Her work expresses so well the changing weather and seasons and also the power of the sea especially with the large format of many of her Catterline paintings.

My maternal grandfather was a fisherman in Devon and I was drawn very much to Eardley’s interest in fishing nets. I did two small carbon stick sketches of her paintings of nets: her earliest in 1956 Drying Salmon Nets  on the beach with the view of the cottages on the clifftop and in 1962,  the the year before she died,  Fishing Nets Catterline. They speak of the work and lives of the fishermen whose livelihood is coming to an end (fishing ceased completely in Catterline in 1975) whose nets will be permanently out to dry. The 1962 painting was also darker and more contained, even hemmed in, than the earlier one and I felt said something, maybe unconsciously, of Eardley’s sense of her own life coming to an end.

What I learned from the visit

1. Eardley’s tireless passion for her art is impressive and her ceaseless energy. Not only the hours she spent sketching children and buildings indoors and out  Townhead but the long hours she spent painting out-of-doors in Catterline often in the most extreme weather. I was struck by her quote in the exhibition catalogue where she uses the word ‘intimate’ and its resonance with the title of Drawing one, part 2 ‘Intimacy’. Her eye contact with children is a good example. I would like to be able to capture the soul of a place or person.

It’s the sort of intimate thing I like (sense of community in Townhead) and I think you’ve got to know something before you paint it….I believe in the sort of emotion that you get from what your eyes show you and what you feel about certain things.”

2. The energy in her work expressed in her method, in her use of pastel for quick sketches and in her amazing brushwork with oil paint, almost stabbing and slashing the canvas. I want to be able to be freer in my own work which I think is typically tight and over controlled. I am trying to do more blind contour and free work with charcoal and pastel to develop this along with convincing representation of a subject.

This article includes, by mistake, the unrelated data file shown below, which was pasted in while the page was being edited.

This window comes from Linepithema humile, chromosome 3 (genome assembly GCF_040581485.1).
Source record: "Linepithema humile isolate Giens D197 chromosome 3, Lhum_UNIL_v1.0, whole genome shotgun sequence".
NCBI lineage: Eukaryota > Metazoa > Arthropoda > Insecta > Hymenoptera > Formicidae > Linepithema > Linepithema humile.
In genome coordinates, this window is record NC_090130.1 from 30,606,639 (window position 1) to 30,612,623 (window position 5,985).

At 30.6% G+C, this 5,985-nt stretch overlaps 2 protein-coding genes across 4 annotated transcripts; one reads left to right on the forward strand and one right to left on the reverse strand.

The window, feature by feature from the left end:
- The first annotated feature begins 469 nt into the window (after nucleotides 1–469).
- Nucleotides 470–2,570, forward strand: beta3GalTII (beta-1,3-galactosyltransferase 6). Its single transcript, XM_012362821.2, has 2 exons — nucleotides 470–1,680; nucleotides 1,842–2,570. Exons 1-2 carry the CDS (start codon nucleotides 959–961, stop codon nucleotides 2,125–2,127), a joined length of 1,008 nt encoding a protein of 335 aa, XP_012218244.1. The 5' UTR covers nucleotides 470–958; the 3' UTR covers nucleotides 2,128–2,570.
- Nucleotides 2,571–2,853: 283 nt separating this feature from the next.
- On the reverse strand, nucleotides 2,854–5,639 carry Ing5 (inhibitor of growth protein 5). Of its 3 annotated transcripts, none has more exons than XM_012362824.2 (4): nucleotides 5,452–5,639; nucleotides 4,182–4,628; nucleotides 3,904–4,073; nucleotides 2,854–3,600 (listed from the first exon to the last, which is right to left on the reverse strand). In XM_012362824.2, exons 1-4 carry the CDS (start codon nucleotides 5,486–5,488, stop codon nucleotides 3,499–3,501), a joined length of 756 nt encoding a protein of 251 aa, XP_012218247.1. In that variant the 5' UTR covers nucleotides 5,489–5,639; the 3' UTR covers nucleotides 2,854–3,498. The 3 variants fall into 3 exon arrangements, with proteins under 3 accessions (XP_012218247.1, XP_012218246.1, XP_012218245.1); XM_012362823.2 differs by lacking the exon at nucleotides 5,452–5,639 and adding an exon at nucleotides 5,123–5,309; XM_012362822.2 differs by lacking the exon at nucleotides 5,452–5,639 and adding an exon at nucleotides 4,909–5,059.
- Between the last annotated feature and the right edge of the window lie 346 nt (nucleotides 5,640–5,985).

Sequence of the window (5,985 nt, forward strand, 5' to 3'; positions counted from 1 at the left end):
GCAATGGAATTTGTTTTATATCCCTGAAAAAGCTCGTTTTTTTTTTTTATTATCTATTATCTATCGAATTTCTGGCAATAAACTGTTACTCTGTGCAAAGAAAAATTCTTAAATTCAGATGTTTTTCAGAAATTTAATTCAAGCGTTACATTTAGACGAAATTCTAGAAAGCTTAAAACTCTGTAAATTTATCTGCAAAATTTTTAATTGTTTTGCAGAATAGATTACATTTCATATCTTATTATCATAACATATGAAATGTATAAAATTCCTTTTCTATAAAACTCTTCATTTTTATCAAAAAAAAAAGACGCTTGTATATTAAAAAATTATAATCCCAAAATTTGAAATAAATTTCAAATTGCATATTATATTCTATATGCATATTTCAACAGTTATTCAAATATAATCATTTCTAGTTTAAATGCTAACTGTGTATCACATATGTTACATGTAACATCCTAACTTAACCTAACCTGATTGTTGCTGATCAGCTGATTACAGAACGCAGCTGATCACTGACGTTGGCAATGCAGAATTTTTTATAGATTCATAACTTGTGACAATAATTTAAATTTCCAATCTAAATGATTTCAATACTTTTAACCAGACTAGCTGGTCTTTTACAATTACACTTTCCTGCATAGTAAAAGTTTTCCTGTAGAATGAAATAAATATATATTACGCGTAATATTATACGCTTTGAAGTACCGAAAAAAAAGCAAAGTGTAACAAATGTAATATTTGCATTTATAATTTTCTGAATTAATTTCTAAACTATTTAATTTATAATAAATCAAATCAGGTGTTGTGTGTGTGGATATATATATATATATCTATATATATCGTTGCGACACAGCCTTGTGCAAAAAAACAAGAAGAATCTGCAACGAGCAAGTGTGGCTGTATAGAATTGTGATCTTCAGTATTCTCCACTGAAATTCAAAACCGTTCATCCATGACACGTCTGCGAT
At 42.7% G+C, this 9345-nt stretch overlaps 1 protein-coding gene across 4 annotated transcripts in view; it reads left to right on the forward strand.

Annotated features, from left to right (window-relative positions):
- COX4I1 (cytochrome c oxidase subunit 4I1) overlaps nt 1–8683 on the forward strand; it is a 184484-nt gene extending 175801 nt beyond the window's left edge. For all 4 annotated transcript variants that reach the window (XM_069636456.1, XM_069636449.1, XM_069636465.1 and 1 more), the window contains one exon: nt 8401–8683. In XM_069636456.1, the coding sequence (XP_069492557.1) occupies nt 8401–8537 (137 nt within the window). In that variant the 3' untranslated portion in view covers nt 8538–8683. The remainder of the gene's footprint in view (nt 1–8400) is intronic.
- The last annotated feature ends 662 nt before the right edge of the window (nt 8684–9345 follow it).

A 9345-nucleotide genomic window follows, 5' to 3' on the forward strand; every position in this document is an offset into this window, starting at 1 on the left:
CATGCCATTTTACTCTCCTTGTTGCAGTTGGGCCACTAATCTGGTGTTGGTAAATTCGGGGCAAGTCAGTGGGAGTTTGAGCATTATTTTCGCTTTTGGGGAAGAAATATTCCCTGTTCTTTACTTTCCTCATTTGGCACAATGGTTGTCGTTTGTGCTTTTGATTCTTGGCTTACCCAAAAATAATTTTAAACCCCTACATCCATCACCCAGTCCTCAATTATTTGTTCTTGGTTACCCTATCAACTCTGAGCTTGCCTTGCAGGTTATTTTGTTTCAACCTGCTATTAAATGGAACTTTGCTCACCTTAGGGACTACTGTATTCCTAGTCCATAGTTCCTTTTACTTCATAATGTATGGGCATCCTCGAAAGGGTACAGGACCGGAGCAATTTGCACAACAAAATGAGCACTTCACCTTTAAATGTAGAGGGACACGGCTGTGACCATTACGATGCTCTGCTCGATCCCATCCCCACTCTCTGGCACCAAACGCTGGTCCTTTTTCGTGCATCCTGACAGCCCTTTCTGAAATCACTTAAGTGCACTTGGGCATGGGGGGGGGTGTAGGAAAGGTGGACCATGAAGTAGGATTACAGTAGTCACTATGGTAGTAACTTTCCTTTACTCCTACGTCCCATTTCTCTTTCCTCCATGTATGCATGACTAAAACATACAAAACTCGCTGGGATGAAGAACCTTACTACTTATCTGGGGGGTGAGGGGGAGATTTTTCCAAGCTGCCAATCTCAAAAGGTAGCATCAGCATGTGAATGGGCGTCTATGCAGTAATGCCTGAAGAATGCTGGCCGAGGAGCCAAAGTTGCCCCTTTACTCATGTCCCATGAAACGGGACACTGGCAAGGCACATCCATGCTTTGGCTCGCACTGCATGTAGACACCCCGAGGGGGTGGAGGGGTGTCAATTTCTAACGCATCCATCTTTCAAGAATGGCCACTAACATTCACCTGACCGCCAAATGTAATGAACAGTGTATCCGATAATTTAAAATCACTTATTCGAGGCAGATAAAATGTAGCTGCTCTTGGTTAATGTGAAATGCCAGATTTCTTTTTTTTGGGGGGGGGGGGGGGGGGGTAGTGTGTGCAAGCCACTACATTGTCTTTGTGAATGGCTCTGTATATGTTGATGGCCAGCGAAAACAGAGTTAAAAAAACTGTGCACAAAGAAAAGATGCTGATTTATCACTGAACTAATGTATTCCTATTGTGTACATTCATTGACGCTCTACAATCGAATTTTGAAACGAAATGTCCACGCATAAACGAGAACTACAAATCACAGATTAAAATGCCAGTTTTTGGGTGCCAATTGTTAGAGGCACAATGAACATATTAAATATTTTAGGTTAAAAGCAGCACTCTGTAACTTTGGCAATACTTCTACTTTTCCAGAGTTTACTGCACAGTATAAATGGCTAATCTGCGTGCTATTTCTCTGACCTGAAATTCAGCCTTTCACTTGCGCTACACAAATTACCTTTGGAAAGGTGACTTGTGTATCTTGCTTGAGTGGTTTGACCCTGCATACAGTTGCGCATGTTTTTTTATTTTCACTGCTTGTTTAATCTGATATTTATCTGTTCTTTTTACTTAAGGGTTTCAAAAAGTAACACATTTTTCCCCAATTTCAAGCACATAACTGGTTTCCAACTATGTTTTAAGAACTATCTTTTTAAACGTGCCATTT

3. I need to also develop more fully the practice, often referred to on the course too,  of exploring a subject through many different smaller sketches and then working them up into larger compositions and canvasses in the studio. I also liked how she sometimes stuck other pieces of paper to a small sketch to develop the composition.

4.  I want to develop a similar kind of courage to keep developing and experimenting in my work. She describes in an interview how she is never really satisfied with what she’s trying to do so she keeps on trying  and the more she tries the more she thinks of new ways of doing the particular subject and so you just go on and on.

Thanks to Jim Cowan for his leadership and for good conversations in a wonderful exhibition in a fabulous gallery.

Some reviews

Tutor Jim Cowan”s review on Weareoca’s-‘-sense-place’

Exhibition Catalogue